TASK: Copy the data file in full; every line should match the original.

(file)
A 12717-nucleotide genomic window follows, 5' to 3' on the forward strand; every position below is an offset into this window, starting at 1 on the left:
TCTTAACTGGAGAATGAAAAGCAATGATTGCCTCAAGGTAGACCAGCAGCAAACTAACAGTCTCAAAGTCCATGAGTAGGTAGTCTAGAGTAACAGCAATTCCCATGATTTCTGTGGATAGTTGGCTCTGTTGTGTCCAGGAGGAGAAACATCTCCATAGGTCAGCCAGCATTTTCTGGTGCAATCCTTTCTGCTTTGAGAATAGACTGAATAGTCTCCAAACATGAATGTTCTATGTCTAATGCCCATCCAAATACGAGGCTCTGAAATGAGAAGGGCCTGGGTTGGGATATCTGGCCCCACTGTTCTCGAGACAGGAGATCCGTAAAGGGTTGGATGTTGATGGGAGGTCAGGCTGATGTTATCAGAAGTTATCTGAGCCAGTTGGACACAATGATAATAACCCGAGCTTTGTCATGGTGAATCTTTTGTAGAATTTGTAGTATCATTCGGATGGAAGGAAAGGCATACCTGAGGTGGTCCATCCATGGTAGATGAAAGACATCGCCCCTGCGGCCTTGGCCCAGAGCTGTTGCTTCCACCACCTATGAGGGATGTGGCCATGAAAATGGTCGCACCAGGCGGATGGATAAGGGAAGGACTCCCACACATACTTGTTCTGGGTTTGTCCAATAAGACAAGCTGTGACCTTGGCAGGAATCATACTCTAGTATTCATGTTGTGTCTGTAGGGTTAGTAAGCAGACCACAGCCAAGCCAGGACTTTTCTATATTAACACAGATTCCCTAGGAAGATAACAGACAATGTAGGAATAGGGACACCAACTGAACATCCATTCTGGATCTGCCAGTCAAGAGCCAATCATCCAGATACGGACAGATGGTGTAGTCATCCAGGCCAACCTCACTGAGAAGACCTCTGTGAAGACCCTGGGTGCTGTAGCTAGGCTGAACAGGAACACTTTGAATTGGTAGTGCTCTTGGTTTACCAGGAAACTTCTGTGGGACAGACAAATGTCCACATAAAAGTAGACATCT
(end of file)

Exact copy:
A 12717-nucleotide genomic window follows, 5' to 3' on the forward strand; every position below is an offset into this window, starting at 1 on the left:
TCTTAACTGGAGAATGAAAAGCAATGATTGCCTCAAGGTAGACCAGCAGCAAACTAACAGTCTCAAAGTCCATGAGTAGGTAGTCTAGAGTAACAGCAATTCCCATGATTTCTGTGGATAGTTGGCTCTGTTGTGTCCAGGAGGAGAAACATCTCCATAGGTCAGCCAGCATTTTCTGGTGCAATCCTTTCTGCTTTGAGAATAGACTGAATAGTCTCCAAACATGAATGTTCTATGTCTAATGCCCATCCAAATACGAGGCTCTGAAATGAGAAGGGCCTGGGTTGGGATATCTGGCCCCACTGTTCTCGAGACAGGAGATCCGTAAAGGGTTGGATGTTGATGGGAGGTCAGGCTGATGTTATCAGAAGTTATCTGAGCCAGTTGGACACAATGATAATAACCCGAGCTTTGTCATGGTGAATCTTTTGTAGAATTTGTAGTATCATTCGGATGGAAGGAAAGGCATACCTGAGGTGGTCCATCCATGGTAGATGAAAGACATCGCCCCTGCGGCCTTGGCCCAGAGCTGTTGCTTCCACCACCTATGAGGGATGTGGCCATGAAAATGGTCGCACCAGGCGGATGGATAAGGGAAGGACTCCCACACATACTTGTTCTGGGTTTGTCCAATAAGACAAGCTGTGACCTTGGCAGGAATCATACTCTAGTATTCATGTTGTGTCTGTAGGGTTAGTAAGCAGACCACAGCCAAGCCAGGACTTTTCTATATTAACACAGATTCCCTAGGAAGATAACAGACAATGTAGGAATAGGGACACCAACTGAACATCCATTCTGGATCTGCCAGTCAAGAGCCAATCATCCAGATACGGACAGATGGTGTAGTCATCCAGGCCAACCTCACTGAGAAGACCTCTGTGAAGACCCTGGGTGCTGTAGCTAGGCTGAACAGGAACACTTTGAATTGGTAGTGCTCTTGGTTTACCAGGAAACTTCTGTGGGACAGACAAATGTCCACATAAAAGTAGACATCT